What is lacking above all is the wacky anger of the Cyrano character. In Rostand’s play, he is not just a brave and respected warrior who is also a poet, and vice versa. He is a man who loves to incite conflict, try to make enemies, and be hated. His courage and romantic dash are inseparable from his anger, which is expressed with a playful sparkle to hide his fever. In Wright’s version, Cyrano’s proud and futile explosion on stage is actually just a little performance of theater criticism, an act of his romantic dedication and sincere principles that are inseparable from his martial arts. This movie turns a poet (a wild illusionist and an insult) into a good stickman. Dinklage, an actor of uncontrollable vitality, gives it all, but he can only get hints of energy cut from Rostan’s play. Rosanne showed decisive boldness in opposition to the Duke’s marriage to Christians, and when she managed to visit them on the battlefield after Christians and Cyrano were sent to the battlefield, Rostan’s Shows a more brave and dashing side of the play. But in the movie she is deprived of her boldness. Elsewhere, Wright’s stunning variety of castings leads to strange and disturbing dynamics. Christians are black and the words make him fail. Cyrano even calls him “indistinct.”

The film also removes most of the historical details that connect the character to his real time and location near the center of French power. (I noticed that I was thinking about Roberto Rossellini’s “capture of power of Louis XIV”, which reveals the politics behind the spectacle of French culture.) “Cyrano” deprived of fascinating details of history. “Will be a general historical drama and costume drama. Vaguely waving the director’s hand in the distant past to spotlight the elements of design. Deprived of the richness of the text, the concept and substance of the film shifts to the spectacle. That’s exactly where the artistry of Wright can’t stand.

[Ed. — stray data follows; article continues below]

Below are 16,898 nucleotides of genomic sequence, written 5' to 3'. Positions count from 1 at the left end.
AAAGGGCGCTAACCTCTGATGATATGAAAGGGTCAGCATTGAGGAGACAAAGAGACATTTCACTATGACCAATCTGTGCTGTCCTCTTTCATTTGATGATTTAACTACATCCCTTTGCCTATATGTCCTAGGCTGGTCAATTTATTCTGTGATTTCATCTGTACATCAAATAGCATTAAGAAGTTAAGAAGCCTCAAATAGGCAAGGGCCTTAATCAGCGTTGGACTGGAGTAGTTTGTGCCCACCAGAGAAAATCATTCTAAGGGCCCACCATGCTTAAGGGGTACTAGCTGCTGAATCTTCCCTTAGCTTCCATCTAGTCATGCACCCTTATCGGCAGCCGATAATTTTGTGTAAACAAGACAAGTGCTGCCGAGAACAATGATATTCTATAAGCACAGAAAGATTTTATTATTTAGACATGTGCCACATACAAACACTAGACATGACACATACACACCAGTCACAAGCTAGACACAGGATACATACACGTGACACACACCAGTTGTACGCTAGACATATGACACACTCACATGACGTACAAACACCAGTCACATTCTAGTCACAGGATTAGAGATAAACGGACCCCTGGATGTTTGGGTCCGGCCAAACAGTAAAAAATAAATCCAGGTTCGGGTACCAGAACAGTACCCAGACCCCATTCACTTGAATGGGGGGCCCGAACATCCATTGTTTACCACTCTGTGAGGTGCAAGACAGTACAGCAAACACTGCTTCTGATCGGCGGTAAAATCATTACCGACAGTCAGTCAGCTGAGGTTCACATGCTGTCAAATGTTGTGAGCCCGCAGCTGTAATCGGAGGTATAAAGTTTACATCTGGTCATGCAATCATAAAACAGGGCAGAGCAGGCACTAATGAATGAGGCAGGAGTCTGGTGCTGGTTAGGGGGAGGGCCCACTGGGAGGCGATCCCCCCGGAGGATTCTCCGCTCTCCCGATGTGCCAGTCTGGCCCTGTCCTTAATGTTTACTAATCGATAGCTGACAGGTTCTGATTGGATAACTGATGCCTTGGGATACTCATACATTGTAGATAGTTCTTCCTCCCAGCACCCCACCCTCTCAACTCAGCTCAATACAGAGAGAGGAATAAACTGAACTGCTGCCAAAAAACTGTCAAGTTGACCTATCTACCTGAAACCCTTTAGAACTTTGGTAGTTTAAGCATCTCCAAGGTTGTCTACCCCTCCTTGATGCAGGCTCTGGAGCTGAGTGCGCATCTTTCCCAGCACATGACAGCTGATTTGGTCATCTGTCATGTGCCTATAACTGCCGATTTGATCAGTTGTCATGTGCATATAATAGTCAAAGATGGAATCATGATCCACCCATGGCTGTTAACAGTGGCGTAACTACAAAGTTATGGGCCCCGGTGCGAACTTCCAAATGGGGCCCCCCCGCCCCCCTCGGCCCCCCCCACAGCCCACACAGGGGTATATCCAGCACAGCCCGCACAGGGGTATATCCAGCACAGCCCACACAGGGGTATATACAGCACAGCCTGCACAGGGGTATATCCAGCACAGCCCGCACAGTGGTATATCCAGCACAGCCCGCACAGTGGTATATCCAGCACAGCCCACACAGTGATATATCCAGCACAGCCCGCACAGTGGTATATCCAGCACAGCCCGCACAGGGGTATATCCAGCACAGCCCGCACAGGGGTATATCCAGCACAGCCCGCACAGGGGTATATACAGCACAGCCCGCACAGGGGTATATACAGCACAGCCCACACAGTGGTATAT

The magnificent work of “Cyrano” lacks belief and attachment. It does not run the risk of stupidity or exaggeration, nor is it extreme. It remains a dull and rational moderation that puts imagination into effort and replaces ideas with size. To mean a lot of letters, this movie shows that Christians in the street and Roxanne in her room are surrounded by paper scattered in the air. The symmetry that Wright shows in the scenes of swinging dancers and soldiers in training is softened and ambiguous. The special effect of overlaying the three protagonists on one screen is noisy and literal, and the overhead geometric pattern is embarrassing and uncommitted. In the 2021 adaptation of The Woman in the Window, Wright evokes the psychological confusion of the protagonist by unleashing an impressive and disturbing confusing image. He seems to have been inspired by their illogical logic. In “Cyrano”, the passion of the main character is suppressed and the imagination of the movie is also suppressed.